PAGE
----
Cobalt Strike and a FreeWorld ransomware version are being distributed by malicious actors using Microsoft SQL (MS SQL) servers that are not fully protected.
The cybersecurity firm Securonix has dubbed this campaign “DB#JAMMER” and highlighted its unique approach to using infrastructure and toolkits.
Security researchers Den Iuzvyk, Tim Peck, and Oleg Kolesnikov describe the campaign as involving a variety of tools, including scanning software, Remote Access Trojan (RAT) payloads, exploitation and credential theft software, and eventually ransomware payloads.
The most popular ransomware payload appears to be the FreeWorld variant of the Mimic ransomware, which was just released. The victim’s host is first breached by a brute-force attack on the MS SQL server. Utilizing this technique, the database is listed, and the xp_cmdshell configuration option is utilized to run shell commands and carry out reconnaissance.
The system firewall is then disabled, and an ongoing presence is established. This is done by installing malicious software like Cobalt Strike and connecting to a remote SMB share to make it easier to transfer files to and from the victim’s computer.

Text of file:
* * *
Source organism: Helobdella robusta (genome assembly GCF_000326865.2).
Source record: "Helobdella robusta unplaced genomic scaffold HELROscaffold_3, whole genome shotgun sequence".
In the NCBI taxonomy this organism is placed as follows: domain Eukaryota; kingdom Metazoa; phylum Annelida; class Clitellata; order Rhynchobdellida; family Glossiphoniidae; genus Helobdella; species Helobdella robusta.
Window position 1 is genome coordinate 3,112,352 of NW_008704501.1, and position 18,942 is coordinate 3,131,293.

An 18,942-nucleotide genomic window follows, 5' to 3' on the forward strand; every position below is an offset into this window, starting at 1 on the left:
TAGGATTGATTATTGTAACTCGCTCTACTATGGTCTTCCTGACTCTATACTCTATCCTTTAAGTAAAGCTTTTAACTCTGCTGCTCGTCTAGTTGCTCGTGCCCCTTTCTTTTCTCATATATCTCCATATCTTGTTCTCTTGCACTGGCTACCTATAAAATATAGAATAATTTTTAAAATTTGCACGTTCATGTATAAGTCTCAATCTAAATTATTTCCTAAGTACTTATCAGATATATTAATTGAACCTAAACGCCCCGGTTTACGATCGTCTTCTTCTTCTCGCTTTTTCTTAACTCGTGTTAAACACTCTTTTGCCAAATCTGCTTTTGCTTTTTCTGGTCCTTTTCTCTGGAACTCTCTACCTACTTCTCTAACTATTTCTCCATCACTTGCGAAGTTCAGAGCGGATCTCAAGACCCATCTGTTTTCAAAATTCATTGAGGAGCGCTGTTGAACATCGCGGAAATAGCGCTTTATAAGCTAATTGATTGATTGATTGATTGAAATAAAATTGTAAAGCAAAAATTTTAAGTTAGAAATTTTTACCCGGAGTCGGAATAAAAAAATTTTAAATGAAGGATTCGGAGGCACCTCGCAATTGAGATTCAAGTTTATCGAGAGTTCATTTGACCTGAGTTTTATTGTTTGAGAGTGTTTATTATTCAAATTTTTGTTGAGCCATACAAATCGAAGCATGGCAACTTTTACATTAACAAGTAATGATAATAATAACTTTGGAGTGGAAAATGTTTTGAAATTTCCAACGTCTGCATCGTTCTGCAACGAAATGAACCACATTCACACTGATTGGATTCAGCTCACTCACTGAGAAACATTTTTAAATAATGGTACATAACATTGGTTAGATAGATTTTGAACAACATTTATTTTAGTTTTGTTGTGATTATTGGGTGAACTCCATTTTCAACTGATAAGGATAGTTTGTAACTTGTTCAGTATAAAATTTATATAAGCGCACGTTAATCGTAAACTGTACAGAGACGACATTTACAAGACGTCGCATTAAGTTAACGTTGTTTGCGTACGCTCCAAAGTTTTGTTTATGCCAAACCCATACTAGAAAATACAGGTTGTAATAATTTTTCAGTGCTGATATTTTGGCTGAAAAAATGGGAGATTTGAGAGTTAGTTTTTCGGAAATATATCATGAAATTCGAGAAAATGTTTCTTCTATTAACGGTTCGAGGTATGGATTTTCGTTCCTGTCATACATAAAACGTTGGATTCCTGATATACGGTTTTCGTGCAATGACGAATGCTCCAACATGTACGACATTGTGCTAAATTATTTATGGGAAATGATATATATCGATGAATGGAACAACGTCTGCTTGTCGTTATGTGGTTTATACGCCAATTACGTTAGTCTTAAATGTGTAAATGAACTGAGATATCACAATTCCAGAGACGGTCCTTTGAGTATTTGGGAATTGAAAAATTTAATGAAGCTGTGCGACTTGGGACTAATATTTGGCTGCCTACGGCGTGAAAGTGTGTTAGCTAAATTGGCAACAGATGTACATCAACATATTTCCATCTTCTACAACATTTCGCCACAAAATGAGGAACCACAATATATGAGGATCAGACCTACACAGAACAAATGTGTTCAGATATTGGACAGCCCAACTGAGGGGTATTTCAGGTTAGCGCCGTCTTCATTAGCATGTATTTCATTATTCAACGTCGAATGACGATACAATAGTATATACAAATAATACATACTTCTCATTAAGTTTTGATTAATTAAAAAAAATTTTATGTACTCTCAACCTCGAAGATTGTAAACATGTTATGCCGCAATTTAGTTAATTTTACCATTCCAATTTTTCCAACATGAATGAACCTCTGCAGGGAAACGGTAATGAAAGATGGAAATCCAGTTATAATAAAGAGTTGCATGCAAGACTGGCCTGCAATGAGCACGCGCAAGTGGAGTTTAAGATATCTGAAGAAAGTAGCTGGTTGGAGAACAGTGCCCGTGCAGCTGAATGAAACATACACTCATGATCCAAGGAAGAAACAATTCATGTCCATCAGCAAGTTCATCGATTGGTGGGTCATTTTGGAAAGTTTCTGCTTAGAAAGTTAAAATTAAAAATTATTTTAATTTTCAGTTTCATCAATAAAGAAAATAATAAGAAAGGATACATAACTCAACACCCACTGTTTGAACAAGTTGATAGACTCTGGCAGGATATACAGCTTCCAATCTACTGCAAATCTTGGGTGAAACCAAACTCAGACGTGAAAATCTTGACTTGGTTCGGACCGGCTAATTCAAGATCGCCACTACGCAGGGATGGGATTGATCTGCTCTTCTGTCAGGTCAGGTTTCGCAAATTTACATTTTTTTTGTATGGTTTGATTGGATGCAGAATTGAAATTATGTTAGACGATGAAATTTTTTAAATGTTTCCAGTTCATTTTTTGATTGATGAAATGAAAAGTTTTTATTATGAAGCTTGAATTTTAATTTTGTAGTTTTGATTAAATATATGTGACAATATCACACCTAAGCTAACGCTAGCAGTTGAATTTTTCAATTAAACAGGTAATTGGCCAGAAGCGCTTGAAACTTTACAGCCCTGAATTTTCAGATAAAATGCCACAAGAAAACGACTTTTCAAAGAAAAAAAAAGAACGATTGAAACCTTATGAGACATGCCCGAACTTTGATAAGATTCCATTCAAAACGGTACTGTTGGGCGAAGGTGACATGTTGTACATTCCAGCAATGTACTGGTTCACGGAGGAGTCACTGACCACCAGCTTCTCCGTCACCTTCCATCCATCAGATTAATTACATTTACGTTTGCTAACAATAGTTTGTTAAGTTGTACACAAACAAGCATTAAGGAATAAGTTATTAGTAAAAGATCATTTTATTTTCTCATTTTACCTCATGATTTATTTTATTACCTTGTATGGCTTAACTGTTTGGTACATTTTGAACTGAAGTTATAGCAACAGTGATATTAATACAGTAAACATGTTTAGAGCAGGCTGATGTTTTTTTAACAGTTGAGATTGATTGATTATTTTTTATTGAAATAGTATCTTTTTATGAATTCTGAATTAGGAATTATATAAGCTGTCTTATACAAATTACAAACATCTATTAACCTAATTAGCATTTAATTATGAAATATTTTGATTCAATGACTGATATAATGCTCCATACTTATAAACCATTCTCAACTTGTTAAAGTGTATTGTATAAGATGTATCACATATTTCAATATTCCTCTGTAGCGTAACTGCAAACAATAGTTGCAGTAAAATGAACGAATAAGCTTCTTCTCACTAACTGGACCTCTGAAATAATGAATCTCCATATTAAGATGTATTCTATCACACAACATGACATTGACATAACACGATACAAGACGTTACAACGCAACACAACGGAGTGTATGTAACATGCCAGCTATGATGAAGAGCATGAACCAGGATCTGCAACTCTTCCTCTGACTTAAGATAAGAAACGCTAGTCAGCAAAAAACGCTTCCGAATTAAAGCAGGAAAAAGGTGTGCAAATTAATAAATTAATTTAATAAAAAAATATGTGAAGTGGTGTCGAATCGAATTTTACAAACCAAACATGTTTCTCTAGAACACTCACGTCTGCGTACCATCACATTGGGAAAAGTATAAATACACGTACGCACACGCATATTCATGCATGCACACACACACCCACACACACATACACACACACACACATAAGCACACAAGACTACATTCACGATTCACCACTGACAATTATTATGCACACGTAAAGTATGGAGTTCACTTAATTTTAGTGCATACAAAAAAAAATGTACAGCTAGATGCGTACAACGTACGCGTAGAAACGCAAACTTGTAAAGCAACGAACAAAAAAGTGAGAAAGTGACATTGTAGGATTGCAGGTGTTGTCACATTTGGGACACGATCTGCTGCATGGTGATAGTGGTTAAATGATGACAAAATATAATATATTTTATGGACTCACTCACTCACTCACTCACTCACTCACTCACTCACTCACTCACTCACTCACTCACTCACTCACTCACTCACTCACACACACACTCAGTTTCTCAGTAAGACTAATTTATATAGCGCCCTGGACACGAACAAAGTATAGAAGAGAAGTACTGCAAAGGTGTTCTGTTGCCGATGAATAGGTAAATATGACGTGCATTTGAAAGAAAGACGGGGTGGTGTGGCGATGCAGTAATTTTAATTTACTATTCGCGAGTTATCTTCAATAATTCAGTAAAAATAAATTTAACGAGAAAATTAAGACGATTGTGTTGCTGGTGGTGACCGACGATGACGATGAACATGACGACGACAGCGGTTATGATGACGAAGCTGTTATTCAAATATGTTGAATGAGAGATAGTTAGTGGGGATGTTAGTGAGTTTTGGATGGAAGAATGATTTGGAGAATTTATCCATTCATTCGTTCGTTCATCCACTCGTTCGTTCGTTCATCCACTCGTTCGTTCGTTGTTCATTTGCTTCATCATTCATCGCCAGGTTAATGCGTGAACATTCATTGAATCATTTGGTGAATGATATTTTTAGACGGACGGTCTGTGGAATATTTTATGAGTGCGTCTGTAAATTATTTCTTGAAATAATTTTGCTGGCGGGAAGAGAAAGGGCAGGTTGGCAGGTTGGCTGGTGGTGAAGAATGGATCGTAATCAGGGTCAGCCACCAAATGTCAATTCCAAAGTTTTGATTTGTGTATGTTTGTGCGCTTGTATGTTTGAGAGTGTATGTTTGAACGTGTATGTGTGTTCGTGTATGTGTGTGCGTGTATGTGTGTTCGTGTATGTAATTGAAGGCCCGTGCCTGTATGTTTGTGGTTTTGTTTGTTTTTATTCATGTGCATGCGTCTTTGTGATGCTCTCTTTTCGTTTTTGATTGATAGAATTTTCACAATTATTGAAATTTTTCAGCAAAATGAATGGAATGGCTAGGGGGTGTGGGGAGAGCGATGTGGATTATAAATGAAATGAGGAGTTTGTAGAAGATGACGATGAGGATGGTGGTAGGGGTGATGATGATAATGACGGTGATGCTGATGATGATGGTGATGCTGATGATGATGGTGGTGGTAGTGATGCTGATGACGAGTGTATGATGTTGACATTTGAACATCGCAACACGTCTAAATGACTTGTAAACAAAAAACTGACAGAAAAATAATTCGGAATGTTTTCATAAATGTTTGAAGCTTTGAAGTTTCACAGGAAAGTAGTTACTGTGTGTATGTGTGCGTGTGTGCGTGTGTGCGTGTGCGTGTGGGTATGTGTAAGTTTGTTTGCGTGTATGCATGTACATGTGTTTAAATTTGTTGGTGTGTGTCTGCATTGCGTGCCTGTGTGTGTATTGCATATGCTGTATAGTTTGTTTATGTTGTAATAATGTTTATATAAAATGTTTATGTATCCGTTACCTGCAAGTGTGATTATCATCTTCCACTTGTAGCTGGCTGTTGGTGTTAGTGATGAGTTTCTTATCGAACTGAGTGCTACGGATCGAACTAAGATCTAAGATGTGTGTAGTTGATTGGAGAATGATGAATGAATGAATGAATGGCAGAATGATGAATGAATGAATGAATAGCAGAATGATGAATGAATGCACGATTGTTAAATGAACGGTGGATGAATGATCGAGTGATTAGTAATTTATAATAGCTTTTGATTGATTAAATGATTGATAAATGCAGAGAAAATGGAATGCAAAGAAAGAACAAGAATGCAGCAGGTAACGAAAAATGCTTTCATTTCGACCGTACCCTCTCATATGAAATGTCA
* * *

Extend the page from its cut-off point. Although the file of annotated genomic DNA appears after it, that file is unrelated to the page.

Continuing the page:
This series of incidents prepares the ground for the AnyDesk software rollout, which serves as a prelude to the FreeWorld ransomware introduction. However, a lateral movement procedure is carried out first before doing this. It’s important to note that the attackers tried unsuccessfully to use Ngrok to achieve RDP persistence.
The researchers emphasized that “the attack initially succeeded due to a brute force attack on an MS SQL server.” Furthermore, it is impossible to stress the need for strong passwords, especially for services that are available to the general public. This information is being made public at a time when the Rhysida ransomware’s developers have claimed 41 victims, the majority of whom are located in Europe.
The relatively new ransomware strain Rhysida, which first appeared in May 2023, has embraced a strategy that is becoming more and more popular: it not only encrypts but also steals valuable data from the targeted organizations. The operators threaten to release this exfiltrated material in an effort to coerce victims into paying a ransom.
This discovery follows the public release of a free decryptor for the Key Group ransomware strain, another ransomware variant. Ransomware attacks have significantly increased in 2023 compared to 2022, when they were relatively calm. Surprisingly the proportion of these attacks where the victim actually paid a ransom has fallen to an all-time low of 34%. This data was reported by Coveware in July 2023.
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